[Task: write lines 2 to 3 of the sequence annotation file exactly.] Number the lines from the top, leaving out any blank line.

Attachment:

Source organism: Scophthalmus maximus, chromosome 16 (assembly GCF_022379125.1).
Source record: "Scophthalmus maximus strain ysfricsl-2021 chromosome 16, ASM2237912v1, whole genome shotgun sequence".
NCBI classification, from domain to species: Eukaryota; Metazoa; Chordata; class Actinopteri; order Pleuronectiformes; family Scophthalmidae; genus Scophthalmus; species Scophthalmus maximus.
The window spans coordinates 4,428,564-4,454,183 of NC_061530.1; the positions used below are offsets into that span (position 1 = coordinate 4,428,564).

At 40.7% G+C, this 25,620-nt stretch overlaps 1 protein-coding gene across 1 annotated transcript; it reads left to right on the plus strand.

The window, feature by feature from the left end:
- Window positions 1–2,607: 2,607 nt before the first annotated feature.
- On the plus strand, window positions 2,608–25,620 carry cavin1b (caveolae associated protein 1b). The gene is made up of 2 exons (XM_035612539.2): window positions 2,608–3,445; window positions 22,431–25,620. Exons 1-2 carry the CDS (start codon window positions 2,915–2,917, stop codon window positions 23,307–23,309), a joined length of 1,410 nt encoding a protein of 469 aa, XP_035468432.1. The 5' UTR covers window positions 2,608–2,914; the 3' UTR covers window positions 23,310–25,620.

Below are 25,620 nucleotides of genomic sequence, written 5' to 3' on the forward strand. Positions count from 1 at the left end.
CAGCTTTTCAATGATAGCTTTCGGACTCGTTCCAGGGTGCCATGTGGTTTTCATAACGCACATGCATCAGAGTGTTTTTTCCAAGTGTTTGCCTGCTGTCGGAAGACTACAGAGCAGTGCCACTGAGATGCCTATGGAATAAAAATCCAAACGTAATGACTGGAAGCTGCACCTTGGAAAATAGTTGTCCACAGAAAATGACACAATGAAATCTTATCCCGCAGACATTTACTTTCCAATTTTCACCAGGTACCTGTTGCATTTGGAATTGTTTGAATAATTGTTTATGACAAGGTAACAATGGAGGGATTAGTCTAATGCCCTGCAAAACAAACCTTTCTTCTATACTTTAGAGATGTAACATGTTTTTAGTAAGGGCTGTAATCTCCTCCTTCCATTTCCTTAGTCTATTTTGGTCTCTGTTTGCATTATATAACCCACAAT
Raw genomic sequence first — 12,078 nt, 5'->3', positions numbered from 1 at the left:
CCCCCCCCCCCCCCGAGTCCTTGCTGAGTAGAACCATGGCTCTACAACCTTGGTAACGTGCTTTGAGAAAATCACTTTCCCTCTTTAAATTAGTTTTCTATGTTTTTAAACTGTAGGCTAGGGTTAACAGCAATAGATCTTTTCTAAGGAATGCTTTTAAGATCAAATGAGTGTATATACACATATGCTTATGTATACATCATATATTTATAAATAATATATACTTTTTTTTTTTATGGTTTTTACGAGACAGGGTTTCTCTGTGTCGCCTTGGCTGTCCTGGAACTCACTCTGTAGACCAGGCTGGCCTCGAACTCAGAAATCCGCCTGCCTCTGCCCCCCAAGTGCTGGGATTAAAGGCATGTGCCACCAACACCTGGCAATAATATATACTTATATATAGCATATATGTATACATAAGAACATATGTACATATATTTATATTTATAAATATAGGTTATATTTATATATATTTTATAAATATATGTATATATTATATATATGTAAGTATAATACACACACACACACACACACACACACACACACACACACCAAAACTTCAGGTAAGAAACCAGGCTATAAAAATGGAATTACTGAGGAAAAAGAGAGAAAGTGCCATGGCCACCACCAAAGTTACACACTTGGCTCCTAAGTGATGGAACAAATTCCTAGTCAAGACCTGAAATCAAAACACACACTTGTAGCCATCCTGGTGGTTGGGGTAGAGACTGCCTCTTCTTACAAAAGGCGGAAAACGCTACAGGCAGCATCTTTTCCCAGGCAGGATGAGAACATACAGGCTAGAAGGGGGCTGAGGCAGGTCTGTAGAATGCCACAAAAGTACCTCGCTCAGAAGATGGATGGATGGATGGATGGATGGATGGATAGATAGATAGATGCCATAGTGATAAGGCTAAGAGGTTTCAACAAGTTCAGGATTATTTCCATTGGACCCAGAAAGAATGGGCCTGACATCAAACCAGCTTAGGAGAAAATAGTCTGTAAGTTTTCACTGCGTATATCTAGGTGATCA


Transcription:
Source record: "Scophthalmus maximus strain ysfricsl-2021 chromosome 16, ASM2237912v1, whole genome shotgun sequence".
NCBI classification, from domain to species: Eukaryota; Metazoa; Chordata; class Actinopteri; order Pleuronectiformes; family Scophthalmidae; genus Scophthalmus; species Scophthalmus maximus.